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They are not women who compose, but rather composers who happen to be women, and at 7:30 p.m. Saturday, Sept. 24, three of them will be celebrated in a performance by the trio Trillium at the Clayton Center for the Arts on the Maryville College campus.
Now in its eighth year, Trillium — composed of violinist Sara Lee-Cho, cellist Alicia Randisi-Hooker and MC Professor Emeritus Robert Bonham on piano — has performed across the country, including regularly at Maryville College, where Bonham received the Outstanding Teacher Award and whose name graces the Robert Bonham Music Faculty Award for Superior Performance, awarded annually to a student in the MC Division of Fine Arts.
“This program features composers who happened to be women,” Bonham said. “This is powerful music that deserves to be heard. Jennifer Higdon graduated from Heritage High School (located only a few miles from the Maryville College campus) and went on to receive a Pulitzer and three Grammy awards, and her composing schedule is filled with important commissions.
“Rebecca Clarke was a citizen of both Great Britain and America. A noted violinist, she performed with many famous musicians during the decades between the two world wars. Cecile Chaminade, from France, had a busy life as a composer and concert pianist with performances throughout Europe and America.”
Trillium, he added, will open the program with Higdon’s “Piano Trio: Pale Yellow,” a 2003 composition described by the New York Sun as a “thing of rare beauty” and by Musical America as “beautiful music in the traditional sense, likable on first hearing, yet with a decidedly modern bent.” The scope of her work, Bonham added, is made evident by the fact that on the same night that Trillium performs, seven major orchestras across the country will also be performing selections by Higdon.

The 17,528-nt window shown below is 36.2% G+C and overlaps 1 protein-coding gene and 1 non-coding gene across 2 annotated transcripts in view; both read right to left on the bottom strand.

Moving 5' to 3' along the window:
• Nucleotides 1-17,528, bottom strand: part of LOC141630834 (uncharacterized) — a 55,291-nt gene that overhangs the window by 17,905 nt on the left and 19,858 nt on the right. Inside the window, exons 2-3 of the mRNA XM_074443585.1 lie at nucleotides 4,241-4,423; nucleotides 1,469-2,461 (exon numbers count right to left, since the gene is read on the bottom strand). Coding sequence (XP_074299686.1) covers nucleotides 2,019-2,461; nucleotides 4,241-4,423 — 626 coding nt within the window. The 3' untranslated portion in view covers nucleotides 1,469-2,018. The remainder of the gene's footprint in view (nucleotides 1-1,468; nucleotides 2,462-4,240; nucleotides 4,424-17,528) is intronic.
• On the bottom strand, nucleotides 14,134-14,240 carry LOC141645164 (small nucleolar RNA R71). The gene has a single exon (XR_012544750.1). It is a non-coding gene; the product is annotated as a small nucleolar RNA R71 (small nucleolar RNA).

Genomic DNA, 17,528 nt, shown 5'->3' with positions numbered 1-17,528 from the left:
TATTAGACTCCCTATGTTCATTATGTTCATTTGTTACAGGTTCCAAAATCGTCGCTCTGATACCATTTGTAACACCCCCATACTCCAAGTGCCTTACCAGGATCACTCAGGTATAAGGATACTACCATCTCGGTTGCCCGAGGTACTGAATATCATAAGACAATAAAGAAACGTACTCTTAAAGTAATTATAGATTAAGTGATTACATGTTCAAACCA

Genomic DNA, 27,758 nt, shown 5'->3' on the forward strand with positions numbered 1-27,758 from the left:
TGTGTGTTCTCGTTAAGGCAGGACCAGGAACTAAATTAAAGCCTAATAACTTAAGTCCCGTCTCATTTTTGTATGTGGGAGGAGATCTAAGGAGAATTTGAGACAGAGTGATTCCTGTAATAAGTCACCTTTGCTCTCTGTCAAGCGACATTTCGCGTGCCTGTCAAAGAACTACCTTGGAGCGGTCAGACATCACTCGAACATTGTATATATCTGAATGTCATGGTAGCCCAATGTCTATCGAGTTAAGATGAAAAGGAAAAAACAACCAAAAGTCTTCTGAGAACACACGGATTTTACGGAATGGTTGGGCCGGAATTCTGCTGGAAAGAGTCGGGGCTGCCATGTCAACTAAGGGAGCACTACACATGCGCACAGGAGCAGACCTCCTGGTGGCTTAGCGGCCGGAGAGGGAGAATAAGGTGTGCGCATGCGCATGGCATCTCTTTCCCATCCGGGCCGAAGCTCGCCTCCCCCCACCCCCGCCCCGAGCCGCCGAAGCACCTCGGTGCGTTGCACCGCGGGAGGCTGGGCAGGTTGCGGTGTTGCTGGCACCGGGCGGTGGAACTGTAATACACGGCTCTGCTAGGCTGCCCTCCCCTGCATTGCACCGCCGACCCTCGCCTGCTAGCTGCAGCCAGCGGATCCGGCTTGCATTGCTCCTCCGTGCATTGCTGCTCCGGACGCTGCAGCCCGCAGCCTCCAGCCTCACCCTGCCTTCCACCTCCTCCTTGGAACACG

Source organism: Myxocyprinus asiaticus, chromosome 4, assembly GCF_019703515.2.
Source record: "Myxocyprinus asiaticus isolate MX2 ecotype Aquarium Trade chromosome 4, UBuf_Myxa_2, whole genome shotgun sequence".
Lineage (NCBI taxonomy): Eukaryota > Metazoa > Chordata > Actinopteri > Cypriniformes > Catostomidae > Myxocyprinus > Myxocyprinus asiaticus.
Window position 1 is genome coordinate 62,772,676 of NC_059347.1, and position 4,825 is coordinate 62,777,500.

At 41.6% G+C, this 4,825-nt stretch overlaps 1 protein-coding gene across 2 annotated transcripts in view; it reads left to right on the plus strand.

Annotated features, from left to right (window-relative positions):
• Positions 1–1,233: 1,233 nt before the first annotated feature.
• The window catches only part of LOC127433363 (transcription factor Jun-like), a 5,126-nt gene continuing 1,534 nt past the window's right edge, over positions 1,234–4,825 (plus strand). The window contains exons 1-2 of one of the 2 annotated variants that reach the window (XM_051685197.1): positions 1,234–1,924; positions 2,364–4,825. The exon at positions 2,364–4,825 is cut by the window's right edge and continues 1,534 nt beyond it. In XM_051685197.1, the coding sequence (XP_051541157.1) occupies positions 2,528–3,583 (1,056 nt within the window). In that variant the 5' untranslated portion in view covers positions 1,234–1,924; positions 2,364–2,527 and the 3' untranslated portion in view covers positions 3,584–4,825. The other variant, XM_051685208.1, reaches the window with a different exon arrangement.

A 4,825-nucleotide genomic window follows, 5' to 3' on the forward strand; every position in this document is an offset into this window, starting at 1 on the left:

The selection by Clarke, “Piano Trio,” was written in 1921 and “reflects the struggle of the First World War and is evocative as an elegy for the fallen,” Bonham noted. Although she performed with numerous male peers during her heyday, he pointed out, her recognition as a renowned composer often went unrecognized: In tying for first place at the 1919 Berkshire Festival of Chamber Music for her “Viola Sonata,” she did so by submitting it under a male pseudonym.
The final work on the Sept. 24 program, “Second Piano Trio, Opus 34,” was composed by Chaminade in 1886, one of more than 350 pieces written by Chaminade in her lifetime. The work, Bonham said, “is alternatively muscular and tender, exploiting the full range of the instruments.” Chaminade was only 18, he added, when French opera composer and teacher Ambroise Thomas, so impressed by one of her orchestra pieces, declared that she “is not a woman who composes, but a composer who is a woman.”
That Bonham will perform these works alongside two talented and respected female colleagues makes the program even more special, he said. Lee-Cho has performed professionally with chamber and symphony orchestras in three countries and as a soloist at Carnegie Hall. Randisi-Hooker has performed extensively as an orchestral and chamber musician in both the United States and Europe, and as a teacher, her students have received numerous prizes, scholarships and competition awards.